Enteroaggregative Escherichia coli
Enterotoxigenic Escherichia coli
Randomized controlled trial
UNWTO Tourism Highlights 2017. 2017. Available from:https://www.e-unwto.org/doi/pdf/10.18111/9789284419029. Cited 28 Mar 2018.
Giddings SL, Stevens AM, Leung DT. Traveler’s diarrhea. Med Clin North Am. 2016;100(2):317–30.
Kean BH. The diarrhea of travelers to Mexico. Summary of five-year study. Ann Intern Med. 1963;59:605–14.
Pitzurra R, Steffen R, Tschopp A, Mutsch M. Diarrhoea in a large prospective cohort of European travellers to resource-limited destinations. BMC Infect Dis. 2010;10:231.
Piyaphanee W, Kusolsuk T, Kittitrakul C, Suttithum W, Ponam T, Wilairatana P. Incidence and impact of travelers’ diarrhea among foreign backpackers in Southeast Asia: a result from Khao san road, Bangkok. J Travel Med. 2011;18(2):109–14.
Echeverria P, Blacklow NR, Sanford LB, Cukor GG. Travelers’ diarrhea among American peace corps volunteers in rural Thailand. J Infect Dis. 1981;143(6):767–71.
Kittitrakul C, Lawpoolsri S, Kusolsuk T, Olanwijitwong J, Tangkanakul W, Piyaphanee W. Traveler’s diarrhea in foreign travelers in Southeast Asia: a cross-sectional survey study in Bangkok, Thailand. Am J Trop Med Hyg. 2015;93(3):485–90.
Mitsui Y, Chanyasanha C, Boonshuyar C, Shimada M, Moji K. Incidence of travelers’ diarrhea among Japanese visiting Thailand. Trop Med Health. 2004;32(1):21–6.
Chongsuvivatwong V, Chariyalertsak S, McNeil E, Aiyarak S, Hutamai S, Dupont HL, et al. Epidemiology of travelers’ diarrhea in Thailand. J Travel Med. 2009;16(3):179–85.
Dandoy S. The diarrhea of travelers: incidence in foreign students in the United States. Calif Med. 1966;104(6):458–62.
Connor BA. Travelers’ diarrhea 2017. Available from: https://wwwnc.cdc.gov/travel/yellowbook/2018/the-pre-travel-consultation/travelers-diarrhea. Updated June 13, 2017; Cited 28 Mar 2018.
Cheng AC, Thielman NM. Update on Traveler’s diarrhea. Curr Infect Dis Rep. 2002;4(1):70–7.
Steffen R. Epidemiology of traveler’s diarrhea. Clin Infect Dis. 2005;41(Suppl 8):S536–40.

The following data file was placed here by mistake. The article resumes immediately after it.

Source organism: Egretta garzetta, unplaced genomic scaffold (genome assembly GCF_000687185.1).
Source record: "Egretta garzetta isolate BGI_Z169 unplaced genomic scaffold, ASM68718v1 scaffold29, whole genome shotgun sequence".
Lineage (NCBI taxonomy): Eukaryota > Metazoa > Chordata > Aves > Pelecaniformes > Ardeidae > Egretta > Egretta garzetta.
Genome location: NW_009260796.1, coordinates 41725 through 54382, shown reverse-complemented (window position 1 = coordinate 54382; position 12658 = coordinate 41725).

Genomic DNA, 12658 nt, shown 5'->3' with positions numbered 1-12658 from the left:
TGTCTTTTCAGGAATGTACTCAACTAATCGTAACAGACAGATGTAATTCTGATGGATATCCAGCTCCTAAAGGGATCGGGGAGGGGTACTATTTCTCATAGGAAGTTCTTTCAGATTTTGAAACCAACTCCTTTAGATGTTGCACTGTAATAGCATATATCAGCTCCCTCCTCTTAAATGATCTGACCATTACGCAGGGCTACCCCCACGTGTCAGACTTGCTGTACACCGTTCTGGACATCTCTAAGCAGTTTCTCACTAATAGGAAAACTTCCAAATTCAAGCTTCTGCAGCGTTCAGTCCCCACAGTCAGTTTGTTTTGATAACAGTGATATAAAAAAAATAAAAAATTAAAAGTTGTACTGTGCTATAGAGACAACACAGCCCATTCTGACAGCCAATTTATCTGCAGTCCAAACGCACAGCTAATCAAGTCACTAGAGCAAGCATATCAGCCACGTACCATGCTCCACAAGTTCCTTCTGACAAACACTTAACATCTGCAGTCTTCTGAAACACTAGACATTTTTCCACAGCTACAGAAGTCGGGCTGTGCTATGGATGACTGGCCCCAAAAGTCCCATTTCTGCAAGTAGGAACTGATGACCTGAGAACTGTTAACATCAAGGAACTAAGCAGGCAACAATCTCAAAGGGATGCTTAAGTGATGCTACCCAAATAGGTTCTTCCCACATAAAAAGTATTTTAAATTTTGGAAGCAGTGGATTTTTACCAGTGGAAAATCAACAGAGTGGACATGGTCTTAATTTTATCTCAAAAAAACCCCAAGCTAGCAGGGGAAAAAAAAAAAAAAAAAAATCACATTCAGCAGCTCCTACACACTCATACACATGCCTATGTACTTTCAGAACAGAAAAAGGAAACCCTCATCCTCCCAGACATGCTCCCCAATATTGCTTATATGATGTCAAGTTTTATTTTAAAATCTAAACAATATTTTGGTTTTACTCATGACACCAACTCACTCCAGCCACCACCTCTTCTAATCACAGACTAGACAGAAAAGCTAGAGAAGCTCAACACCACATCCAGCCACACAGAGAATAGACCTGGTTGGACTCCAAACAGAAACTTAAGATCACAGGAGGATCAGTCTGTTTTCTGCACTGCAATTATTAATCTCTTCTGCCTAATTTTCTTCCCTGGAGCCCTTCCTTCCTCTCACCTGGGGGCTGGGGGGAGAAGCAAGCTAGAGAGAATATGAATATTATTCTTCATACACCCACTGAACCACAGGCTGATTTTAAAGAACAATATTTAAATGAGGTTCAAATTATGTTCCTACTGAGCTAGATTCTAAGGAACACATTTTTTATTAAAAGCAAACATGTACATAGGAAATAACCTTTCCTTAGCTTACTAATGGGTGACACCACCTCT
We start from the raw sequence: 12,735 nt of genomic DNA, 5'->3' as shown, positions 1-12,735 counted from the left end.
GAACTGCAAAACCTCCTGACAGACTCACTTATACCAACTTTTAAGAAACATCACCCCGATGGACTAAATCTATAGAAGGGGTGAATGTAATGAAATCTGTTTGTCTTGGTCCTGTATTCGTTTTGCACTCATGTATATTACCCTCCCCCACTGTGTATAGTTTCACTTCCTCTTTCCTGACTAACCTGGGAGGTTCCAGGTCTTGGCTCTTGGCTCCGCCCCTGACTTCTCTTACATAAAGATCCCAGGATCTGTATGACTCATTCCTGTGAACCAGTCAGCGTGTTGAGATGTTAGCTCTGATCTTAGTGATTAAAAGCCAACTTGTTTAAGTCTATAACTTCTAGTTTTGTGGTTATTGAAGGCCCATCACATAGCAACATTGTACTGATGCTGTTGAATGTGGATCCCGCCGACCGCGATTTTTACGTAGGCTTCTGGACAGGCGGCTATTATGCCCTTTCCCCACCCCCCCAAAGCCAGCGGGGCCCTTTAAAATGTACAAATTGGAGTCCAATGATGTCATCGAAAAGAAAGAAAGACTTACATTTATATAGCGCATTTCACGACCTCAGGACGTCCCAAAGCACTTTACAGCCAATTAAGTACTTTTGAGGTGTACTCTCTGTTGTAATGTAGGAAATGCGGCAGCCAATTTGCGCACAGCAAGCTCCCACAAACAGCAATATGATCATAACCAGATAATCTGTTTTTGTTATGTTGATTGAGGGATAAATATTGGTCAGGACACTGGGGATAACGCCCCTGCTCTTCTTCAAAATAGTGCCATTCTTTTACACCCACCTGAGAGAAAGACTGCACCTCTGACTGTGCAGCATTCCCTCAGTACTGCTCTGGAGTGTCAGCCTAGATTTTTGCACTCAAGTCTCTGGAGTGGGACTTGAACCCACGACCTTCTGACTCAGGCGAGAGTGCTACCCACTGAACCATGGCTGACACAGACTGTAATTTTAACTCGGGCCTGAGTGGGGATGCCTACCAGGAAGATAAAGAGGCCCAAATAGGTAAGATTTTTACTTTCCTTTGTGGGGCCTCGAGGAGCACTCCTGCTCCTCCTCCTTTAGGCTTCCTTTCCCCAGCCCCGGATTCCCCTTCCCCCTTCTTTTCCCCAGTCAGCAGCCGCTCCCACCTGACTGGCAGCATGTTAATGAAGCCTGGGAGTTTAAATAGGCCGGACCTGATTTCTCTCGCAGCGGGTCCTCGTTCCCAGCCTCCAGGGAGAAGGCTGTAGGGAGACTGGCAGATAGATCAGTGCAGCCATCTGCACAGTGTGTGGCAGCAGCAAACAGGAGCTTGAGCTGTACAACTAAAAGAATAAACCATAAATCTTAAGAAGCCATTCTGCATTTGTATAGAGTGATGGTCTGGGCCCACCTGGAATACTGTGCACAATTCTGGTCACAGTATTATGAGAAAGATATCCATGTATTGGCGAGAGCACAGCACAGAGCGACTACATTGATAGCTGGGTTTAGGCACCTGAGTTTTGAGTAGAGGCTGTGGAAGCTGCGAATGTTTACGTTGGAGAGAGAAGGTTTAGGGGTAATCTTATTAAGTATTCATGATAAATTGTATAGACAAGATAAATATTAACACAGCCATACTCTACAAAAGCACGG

Hill DR. Occurrence and self-treatment of diarrhea in a large cohort of Americans traveling to developing countries. Am J Trop Med Hyg. 2000;62(5):585–9.
Steffen R, Hill DR, DuPont HL. Traveler’s diarrhea: a clinical review. JAMA. 2015;313(1):71–80.
Porter CK, Gloor K, Cash BD, Riddle MS. Risk of functional gastrointestinal disorders in U.S. military following self-reported diarrhea and vomiting during deployment. Dig Dis Sci. 2011;56(11):3262–9.
Shah N, DuPont HL, Ramsey DJ. Global etiology of travelers’ diarrhea: systematic review from 1973 to the present. Am J Trop Med Hyg. 2009;80(4):609–14.
Mason CJ, Sornsakrin S, Seidman JC, Srijan A, Serichantalergs O, Thongsen N, et al. Antibiotic resistance in campylobacter and other diarrheal pathogens isolated from US military personnel deployed to Thailand in 2002-2004: a case-control study. Trop Dis Travel Med Vaccines. 2017;3:13.
Jiang ZD, Lowe B, Verenkar MP, Ashley D, Steffen R, Tornieporth N, et al. Prevalence of enteric pathogens among international travelers with diarrhea acquired in Kenya (Mombasa), India (Goa), or Jamaica (Montego Bay). J Infect Dis. 2002;185(4):497–502.
Pandey P, Bodhidatta L, Lewis M, Murphy H, Shlim DR, Cave W, et al. Travelers’ diarrhea in Nepal: an update on the pathogens and antibiotic resistance. J Travel Med. 2011;18(2):102–8.
Swaminathan A, Torresi J, Schlagenhauf P, Thursky K, Wilder-Smith A, Connor BA, et al. A global study of pathogens and host risk factors associated with infectious gastrointestinal disease in returned international travellers. J Inf Secur. 2009;59(1):19–27.
Laaveri T, Vilkman K, Pakkanen SH, Kirveskari J, Kantele A. A prospective study of travellers' diarrhoea: analysis of pathogen findings by destination in various (sub)tropical regions. Clin Microbiol Infect. 2018;24(8):908.e9–.e16.
Koo HL, Ajami NJ, Jiang ZD, Neill FH, Atmar RL, Ericsson CD, et al. Noroviruses as a cause of diarrhea in travelers to Guatemala, India, and Mexico. J Clin Microbiol. 2010;48(5):1673–6.
Taylor DN, Hamer DH, Shlim DR. Medications for the prevention and treatment of travellers’ diarrhea. J Travel Med. 2017;24(suppl_1):S17–22.
Kantele A, Laaveri T, Mero S, Vilkman K, Pakkanen SH, Ollgren J, et al. Antimicrobials increase travelers’ risk of colonization by extended-spectrum betalactamase-producing Enterobacteriaceae. Clin Infect Dis. 2015;60(6):837–46.
Riddle MS, Connor BA, Beeching NJ, DuPont HL, Hamer DH, Kozarsky P, et al. Guidelines for the prevention and treatment of travelers’ diarrhea: a graded expert panel report. J Travel Med. 2017;24(suppl_1):S57–74.
Kozicki M, Steffen R, Schar M. Boil it, cook it, peel it or forget it’: does this rule prevent travellers’ diarrhoea? Int J Epidemiol. 1985;14(1):169–72.
Schindler VM, Jaeger VK, Held L, Hatz C, Buhler S. Travel style is a major risk factor for diarrhoea in India: a prospective cohort study. Clin Microbiol Infect. 2015;21(7):676.e1–4.
Neal KR, Hebden J, Spiller R. Prevalence of gastrointestinal symptoms six months after bacterial gastroenteritis and risk factors for development of the irritable bowel syndrome: postal survey of patients. BMJ. 1997;314(7083):779–82.
Thabane M, Simunovic M, Akhtar-Danesh N, Marshall JK. Development and validation of a risk score for post-infectious irritable bowel syndrome. Am J Gastroenterol. 2009;104(9):2267–74.
Connor BA. Travelers’ Diarrhea. In: Brunette GW, editor. CDC yellow book 2018: health information for international travel. New York: Oxford University Press; 2017. p. 48–54.